Day 4 of my current blogging101 course is to write for your ideal reader. I’m a bit late starting this post as I’ve been trying to work out just who my ideal reader is. I discussed it with the Other Half and his answer was the truest so far ‘a girl a lot like you’. I’ve always said I write for myself and if anyone else enjoys it, that’s a bonus. The more I thought about it, the more I realised he was right. I’m writing to a younger version of me, trying to get across that cooking is a lot simpler than people think so just cracking on and have a go. Fortunately, the next post I had planned was ideal for this, a simple sausage casserole, the ultimate comfort food.
Due to real life being both difficult and hectic at the moment, I am guilty of neglecting my blog at the minute so I apologise for that now.
Hectic and difficult mean only one thing for me, slow cooked comfort food and what better than beef stew? Beef stew made from ox cheek in lots of red wine!
2 Beef cheeks
1 bottle of red wine
3 garlic cloves
Handful of sliced mushrooms
First of all marinade the cheeks in 300ml of the red wine with chopped garlic cloves, if you have any thyme this would also be a good addition as is a healthy dose of cracked black pepper. I left mine overnight but anything from an hour upwards will be fine.
Dice your carrots and finely slice the onion and then fry of in a little butter or oil until softened, then add the bacon and mushroom. At this point you can fry the cheeks to brown them but I never find this a vital step. Add the meat and marinade and bring to the boil, stir well, add the tin of tomatoes and enough wine to cover and then cook on a low heat for 6-8 hours. You can probably use a slow cooker but I cook mine in a stock pot on top of the woodburner. In the end it cooked for 10 hours but as it is not a fierce heat that was fine, alternatively you can cook for 3-4 hours on a low gas in the oven but you will need to check it doesn’t dry out.
Serve with creamy mash. Fairly quick to prepare, the slow cooking takes out all the headache and you end up with a meltingly tender mouthful of gorgeousness. If you are frightened of cooking beef cheeks, there really is no need, they make the richest stew and all they really need is a lot of time. The fat adds to the flavour but if they are very fatty you can ask your butcher to trim, or do it yourself at home.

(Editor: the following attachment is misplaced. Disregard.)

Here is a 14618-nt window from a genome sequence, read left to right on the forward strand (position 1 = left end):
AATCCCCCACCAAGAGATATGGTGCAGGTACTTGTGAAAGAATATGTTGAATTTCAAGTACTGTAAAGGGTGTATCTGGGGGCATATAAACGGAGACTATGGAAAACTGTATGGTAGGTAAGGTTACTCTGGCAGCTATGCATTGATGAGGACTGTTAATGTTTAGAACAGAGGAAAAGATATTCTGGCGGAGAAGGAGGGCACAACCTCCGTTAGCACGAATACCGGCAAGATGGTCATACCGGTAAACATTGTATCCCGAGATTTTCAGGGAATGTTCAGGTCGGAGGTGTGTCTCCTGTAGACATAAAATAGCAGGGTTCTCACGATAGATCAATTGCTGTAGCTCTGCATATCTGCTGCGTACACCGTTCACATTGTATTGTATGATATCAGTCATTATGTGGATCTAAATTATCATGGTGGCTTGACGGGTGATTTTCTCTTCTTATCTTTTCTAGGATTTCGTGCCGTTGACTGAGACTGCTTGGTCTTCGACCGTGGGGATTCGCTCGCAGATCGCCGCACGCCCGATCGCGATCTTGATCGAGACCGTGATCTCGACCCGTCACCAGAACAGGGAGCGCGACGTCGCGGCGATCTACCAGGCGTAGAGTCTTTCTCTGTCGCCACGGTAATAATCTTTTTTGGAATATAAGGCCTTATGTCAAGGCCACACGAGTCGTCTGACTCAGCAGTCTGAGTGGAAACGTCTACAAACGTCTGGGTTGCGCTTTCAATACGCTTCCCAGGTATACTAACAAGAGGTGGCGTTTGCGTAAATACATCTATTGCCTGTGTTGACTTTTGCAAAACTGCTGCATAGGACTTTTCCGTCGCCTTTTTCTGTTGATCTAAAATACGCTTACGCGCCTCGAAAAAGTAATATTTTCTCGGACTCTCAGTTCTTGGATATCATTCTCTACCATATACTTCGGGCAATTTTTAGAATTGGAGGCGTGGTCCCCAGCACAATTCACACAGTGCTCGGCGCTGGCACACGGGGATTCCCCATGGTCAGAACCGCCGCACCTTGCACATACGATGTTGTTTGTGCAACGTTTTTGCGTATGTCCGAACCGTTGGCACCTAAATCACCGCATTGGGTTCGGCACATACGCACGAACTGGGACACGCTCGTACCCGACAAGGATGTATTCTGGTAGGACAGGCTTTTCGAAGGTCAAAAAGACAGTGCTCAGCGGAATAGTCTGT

The other morning small person declared she wanted beef curry for tea that night, as I hadn’t written a meal plan and was short of ideas I decided this was one of her better suggestions. Also I had a few days annual leave and the opportunity to cook beef on a low temperature all day presented itself.
This recipe is an amalgamation of several I read online and, because small person does not like hot spice, without too much heat in it.
500g beef (I used stewing steak)
1 red pepper
2 garlic cloves
Tbsp fresh garlic
1 medium green chilli
1 tbsp garam masala
1 tbsp ground coriander
1 tbsp ground cumin
Tin of chopped tomatoes
Small pot of natural yogurt
Handful chopped coriander
Add some oil to a pot and soften the chopped onions and pepper. Throw in the mushrooms stir well and leave for a few minutes to cook. Put the garlic and ginger in a professor with a little oil and make a paste. Add this to the pot along with the garlic-ginger paste, cook for a minute or so. Put in the beef and stir until browned, then add in all the slices. Again stir until coated and cook for a minute.
Now mix in the tinned tomatoes. I cooked this at Gas Mark 1 for 3 hours and added extra liquid by finding the tin with water and adding that too, in a slow cooker or on the hob you may not need additional liquid but keep an eye on it. After three hours I turned out the oven out left the pot in there for another hour.
The great thing about cold weather is slow cooked, homely food. As the Other Half’s parents were cooking on Sunday evening, I decided to use the weekend to make something with slow cooked beef. Originally I had planned on doing boeuf bourguignon but that somehow changed to beef goulash.
I don’t have a slow cooker but I do have a cast iron pot and a wood burner so I duly lit the fire, started cooking and then left the goulash to do its stuff for about 6 hours, stirring occasionally when I hurled an extra log on the fire. The house smelt amazing and was nicely warm, despite the inclement weather outside.
2 onion, sliced
2 peppers, one orange, one yellow, finely sliced
3 cloves of garlic, finely sliced or minced
500g diced beef
1 tbsp paprika
1 tbsp. tomato puree
400g tin of tomatoes
Beef stock cube
1 tub sour cream or crème fraiche
Add the beef and continue stirring until the meat is browned before mixing in the paprika, making sure everything is coated. Add the tomatoes and rinse the tin with a little hot water, stir in the water and a crumbled stock cube, then squeeze in the tomato puree. Bring to the boil, then cover and either cook on a low heat for 2 hours or slow cook for 6 hours.